Village Trust and Archive

In forming the Hadlow Down Village Trust our aim was to record the memories of the village and its people in sound, vision and print for future generations, and to preserve vital oral history and accounts of village life in the twentieth and twenty first century.

The original idea came from Eddie Westfield who felt strongly that we record this type of social history, and retain interesting documents and photographs for future generations. A Trust was formed in May 2018 and our first task was to secure the wonderful archive of Peter Gillies, author of the excellent HadlowDown: An Autobiography. We have been well supported by local people who have donated or lent us old photographs and material to scan and archive, and shared their stories.

We aim to share the images and stories with you here, if you have any stories or ephemera you would like to pass on to us please do get in touch.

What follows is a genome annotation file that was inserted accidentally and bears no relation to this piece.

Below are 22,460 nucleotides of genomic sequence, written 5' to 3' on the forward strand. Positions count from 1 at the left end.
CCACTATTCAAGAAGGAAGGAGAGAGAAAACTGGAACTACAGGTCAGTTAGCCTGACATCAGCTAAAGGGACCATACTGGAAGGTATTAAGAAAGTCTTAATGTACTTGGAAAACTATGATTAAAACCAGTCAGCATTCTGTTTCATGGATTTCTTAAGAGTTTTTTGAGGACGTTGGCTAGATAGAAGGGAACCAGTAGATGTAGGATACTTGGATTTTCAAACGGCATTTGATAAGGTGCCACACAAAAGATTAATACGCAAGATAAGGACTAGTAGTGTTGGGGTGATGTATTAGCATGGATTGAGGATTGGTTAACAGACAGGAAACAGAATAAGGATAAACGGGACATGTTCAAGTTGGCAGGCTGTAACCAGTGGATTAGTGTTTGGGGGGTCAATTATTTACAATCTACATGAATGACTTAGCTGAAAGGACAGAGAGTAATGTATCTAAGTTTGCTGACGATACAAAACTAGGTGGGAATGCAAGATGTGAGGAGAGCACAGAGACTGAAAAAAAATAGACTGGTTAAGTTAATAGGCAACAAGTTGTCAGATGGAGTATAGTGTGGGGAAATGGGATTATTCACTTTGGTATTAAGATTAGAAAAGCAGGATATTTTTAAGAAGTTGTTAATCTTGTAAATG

Contact Sarah Prall
Telephone 01825 830373

The Spy From Hadlow Down

Diana Hope Rowden (January 31st. 1915 – July 6th. 1944) was a Special Operations Executive (SOE) member who was put to death in a Nazi concentration camp.
Born in England she moved with her family to southern France when she was still a young girl.  She attended schools in Saint-Remo and Cannes on the French Riviera, but her family soon returned to England settling at Hadlow Down.   Continue reading “The Spy From Hadlow Down”

An Article on Hadlow Down

The following article is by an unknown author:

‘A strange place to find an unusual business, especially one that got the royal seal of approval. The Keston Foreign Bird Farm, proclaimed in 1927 as ‘the only farm of its kind in the world’, was appointed agriculturalists to King George V and the Duke of Bedford. The exotic birds of the world flourished in this corner of Sussex and the business with them: as Southern Aviaries it was put on the market as a going concern in 1985. ln the middle of the 19th century Hadlow Down got its school, presided over by a one-legged schoolmaster indelicately known as Cripple Wood by his pupils. It also got its church. It was here that a farmer called Bridger wanted to have his son christened Beelzebub.  Continue reading “An Article on Hadlow Down”